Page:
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There have been other biographies of the Prophet of Islam, a few written by authors living in non-Muslim countries (Yusuf Islam's splendid audio work The Life Of The Prophet springs instantly to mind here), but not that many by non-Muslims. And it is purely because Robert Spencer is not a Muslim that he is able to discuss, without fear and without any degree of 'political correctness', aspects of the holy man's life that many, both believers and unbelievers, hitherto did not know.  

Mr. Spencer is no stranger to controversy, as his books and his 'Jihadwatch' Web site speak for themselves, yet he manages never to pull his punches. He takes quotations from the Qur'an, and other works held in high regard, and uses them to present different sides of the Prophet's character: his skill as a military leader, his views on other religions, his pressure and agitation for constant war against unbelievers. It's a challenging work, and will probably win him fans and sworn enemies in equal measure.

James Adams reads the audiobook, endowed with a mellow English accent, yet tackling the Arabian pronunciation with skill and aplomb. The English accent surprised me, since Robert Spencer is American, but being a straight factual work I believe a good voice from either side of the Atlantic would suffice. I listened in one sitting; the near seven hours passing remarkably swiftly (always a good sign) and the narration and audio quality were of consistently high quality. Simply an all-round excellent book.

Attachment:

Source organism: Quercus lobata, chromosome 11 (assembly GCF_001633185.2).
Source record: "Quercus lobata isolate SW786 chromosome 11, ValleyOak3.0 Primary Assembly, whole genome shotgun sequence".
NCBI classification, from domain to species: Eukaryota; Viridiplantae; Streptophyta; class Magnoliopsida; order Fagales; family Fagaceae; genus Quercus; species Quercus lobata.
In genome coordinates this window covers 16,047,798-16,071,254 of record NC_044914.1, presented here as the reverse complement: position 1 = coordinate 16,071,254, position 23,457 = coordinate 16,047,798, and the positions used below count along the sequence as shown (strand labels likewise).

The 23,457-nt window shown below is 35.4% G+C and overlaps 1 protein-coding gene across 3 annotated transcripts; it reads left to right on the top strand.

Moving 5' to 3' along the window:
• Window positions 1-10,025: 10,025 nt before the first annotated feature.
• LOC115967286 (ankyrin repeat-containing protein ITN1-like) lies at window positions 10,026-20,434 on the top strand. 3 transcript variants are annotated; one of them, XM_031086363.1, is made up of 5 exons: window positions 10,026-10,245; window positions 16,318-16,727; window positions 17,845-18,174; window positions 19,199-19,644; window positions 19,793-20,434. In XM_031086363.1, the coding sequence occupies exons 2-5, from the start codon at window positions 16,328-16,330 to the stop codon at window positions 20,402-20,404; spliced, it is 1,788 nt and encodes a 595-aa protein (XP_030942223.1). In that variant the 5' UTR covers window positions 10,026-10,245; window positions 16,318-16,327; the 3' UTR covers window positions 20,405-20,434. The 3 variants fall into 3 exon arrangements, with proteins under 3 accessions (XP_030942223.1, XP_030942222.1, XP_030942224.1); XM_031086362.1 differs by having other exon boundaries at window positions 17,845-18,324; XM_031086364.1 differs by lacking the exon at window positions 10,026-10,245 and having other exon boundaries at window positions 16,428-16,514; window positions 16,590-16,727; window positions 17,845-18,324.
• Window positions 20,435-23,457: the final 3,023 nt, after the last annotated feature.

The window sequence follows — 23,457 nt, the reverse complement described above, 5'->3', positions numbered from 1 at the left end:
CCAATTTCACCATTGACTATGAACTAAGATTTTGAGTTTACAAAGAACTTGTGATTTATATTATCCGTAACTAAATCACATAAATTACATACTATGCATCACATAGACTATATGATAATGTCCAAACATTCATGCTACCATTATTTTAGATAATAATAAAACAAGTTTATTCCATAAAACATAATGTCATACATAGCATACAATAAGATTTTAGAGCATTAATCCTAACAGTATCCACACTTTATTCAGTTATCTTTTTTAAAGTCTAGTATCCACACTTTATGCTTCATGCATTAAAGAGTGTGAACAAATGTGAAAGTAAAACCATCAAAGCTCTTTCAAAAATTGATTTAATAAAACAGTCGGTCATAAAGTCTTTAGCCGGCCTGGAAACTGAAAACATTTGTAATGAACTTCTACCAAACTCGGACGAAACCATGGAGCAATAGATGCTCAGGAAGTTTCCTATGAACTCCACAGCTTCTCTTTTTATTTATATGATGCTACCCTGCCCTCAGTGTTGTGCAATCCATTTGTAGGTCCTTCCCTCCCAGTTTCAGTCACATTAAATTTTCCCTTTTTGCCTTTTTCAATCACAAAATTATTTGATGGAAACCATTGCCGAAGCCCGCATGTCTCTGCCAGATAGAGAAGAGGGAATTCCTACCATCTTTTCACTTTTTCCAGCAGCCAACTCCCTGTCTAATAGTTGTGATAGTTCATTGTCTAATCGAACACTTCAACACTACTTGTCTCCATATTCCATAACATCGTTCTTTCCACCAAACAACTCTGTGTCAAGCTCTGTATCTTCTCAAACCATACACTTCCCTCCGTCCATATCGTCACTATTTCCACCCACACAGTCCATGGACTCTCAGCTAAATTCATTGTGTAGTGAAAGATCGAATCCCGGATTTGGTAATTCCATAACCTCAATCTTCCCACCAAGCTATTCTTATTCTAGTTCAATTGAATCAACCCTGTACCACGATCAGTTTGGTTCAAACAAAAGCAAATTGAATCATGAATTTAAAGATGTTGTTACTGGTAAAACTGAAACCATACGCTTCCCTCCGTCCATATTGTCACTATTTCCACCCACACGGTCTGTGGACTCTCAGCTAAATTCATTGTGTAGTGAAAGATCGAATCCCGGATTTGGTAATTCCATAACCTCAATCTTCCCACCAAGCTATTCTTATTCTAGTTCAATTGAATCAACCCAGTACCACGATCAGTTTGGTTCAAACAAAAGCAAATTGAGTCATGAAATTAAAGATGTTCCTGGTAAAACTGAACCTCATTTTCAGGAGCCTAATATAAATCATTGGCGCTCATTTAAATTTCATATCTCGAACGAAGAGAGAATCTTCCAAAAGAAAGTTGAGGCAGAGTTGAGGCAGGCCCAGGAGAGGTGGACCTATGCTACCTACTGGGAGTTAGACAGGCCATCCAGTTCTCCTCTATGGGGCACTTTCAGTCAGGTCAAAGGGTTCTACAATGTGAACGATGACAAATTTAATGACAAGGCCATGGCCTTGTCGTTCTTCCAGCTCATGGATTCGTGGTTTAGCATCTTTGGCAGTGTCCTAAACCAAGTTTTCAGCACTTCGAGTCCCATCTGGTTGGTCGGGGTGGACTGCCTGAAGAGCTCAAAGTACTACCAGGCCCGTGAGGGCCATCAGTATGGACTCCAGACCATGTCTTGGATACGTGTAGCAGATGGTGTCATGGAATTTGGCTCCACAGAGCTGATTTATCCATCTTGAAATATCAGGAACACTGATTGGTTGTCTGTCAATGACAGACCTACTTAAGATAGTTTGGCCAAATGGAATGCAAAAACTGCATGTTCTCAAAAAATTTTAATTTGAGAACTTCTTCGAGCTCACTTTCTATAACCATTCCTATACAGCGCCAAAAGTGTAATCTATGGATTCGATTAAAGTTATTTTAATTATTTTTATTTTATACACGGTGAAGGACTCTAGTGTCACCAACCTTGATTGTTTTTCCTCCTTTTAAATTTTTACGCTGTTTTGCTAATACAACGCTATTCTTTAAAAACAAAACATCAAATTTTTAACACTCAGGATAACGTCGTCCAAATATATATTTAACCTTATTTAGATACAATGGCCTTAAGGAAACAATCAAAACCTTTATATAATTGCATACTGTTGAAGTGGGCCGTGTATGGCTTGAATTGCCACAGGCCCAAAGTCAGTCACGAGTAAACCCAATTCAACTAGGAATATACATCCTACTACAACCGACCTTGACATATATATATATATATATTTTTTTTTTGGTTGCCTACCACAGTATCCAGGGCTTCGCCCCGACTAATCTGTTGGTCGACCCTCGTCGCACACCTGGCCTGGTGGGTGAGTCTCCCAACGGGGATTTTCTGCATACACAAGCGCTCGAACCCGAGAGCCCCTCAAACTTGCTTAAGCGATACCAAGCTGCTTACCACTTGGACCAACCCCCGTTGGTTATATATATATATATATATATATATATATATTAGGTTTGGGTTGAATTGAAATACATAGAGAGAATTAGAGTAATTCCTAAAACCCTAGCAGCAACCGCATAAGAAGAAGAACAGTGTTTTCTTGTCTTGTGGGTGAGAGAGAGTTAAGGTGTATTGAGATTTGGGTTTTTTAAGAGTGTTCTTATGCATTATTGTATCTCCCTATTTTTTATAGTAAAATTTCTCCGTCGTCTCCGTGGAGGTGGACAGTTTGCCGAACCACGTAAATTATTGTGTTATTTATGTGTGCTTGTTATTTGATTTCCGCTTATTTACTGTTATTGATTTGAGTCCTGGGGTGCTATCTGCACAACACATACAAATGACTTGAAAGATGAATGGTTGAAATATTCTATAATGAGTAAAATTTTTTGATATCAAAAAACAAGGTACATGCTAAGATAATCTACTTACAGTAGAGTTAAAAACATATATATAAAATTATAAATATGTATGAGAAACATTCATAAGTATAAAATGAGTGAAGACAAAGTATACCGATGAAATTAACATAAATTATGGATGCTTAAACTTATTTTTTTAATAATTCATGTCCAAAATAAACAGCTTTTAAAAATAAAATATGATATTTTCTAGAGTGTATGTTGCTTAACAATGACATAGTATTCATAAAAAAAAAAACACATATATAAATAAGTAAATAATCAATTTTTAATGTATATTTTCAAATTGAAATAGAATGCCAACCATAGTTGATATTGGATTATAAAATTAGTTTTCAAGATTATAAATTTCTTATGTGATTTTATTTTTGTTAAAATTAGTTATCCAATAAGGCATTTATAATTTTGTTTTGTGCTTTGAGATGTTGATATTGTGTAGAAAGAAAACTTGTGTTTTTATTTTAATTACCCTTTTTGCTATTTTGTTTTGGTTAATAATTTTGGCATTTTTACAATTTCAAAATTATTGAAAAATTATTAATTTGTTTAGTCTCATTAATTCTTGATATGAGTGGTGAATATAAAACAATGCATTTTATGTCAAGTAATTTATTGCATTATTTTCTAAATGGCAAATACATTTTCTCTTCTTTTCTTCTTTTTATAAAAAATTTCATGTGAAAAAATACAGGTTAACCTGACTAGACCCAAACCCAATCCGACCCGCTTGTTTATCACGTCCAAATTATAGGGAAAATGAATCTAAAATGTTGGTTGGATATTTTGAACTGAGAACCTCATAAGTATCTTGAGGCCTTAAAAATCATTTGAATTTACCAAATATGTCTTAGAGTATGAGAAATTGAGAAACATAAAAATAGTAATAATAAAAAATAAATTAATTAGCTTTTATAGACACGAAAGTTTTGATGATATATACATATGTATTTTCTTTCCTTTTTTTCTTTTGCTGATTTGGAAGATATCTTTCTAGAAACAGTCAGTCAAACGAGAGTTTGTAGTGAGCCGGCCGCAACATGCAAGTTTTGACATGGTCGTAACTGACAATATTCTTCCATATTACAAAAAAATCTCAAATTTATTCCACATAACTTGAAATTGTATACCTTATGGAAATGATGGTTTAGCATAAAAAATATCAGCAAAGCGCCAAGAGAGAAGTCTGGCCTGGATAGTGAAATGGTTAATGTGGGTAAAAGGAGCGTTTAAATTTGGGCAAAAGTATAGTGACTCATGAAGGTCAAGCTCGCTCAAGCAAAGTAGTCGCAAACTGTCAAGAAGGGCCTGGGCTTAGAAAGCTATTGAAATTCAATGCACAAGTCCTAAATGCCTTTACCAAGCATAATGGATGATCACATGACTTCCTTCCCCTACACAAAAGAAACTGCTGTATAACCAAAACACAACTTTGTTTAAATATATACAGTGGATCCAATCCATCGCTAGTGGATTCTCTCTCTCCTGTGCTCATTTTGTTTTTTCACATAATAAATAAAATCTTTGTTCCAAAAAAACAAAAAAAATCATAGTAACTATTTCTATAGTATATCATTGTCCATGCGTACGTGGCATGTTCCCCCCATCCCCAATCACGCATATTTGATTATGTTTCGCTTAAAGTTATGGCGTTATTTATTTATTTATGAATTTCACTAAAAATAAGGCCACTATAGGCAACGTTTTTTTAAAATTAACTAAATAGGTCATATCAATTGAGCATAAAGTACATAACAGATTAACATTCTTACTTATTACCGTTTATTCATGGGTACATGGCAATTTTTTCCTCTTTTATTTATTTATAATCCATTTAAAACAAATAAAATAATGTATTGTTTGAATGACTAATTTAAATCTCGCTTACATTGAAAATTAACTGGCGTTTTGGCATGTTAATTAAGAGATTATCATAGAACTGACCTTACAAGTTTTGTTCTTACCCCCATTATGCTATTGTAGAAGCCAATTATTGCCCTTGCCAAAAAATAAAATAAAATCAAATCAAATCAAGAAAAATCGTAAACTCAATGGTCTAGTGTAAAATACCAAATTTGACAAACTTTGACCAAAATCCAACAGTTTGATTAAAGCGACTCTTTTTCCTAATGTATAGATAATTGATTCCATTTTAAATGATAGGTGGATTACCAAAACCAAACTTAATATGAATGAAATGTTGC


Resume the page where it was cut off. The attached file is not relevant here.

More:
--Brad Jackson, UK 

Publisher's Summary

In The Truth about Muhammad, New York Times best-selling author and Islam expert Robert Spencer offers an honest and telling portrait of the founder of Islam - perhaps the first such portrait in half a century - unbounded by fear and political correctness, unflinching, and willing to face the hard facts about Muhammad's life that continue to affect our world today. Spencer details Muhammad's development from a preacher of hellfire and damnation into a political and military leader who expanded his rule by force of arms, promising his warriors luridly physical delights in Paradise if they were killed in his cause. He explains how the Qur'an's teaching on warfare against unbelievers developed, with constant war to establish the hegemony of Islamic law as the last stage.

©2006 Robert Spencer (P)2006 Blackstone Audio Inc.

What listeners say about The Truth About Muhammad

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    5 out of 5 stars
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    5 out of 5 stars

Great book must read for all

It clears many misconceptions from mind and clearly gives direction for the future . Recommended for all .

5 people found this helpful

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  • Hysam D.
  • 11-02-21

Very bad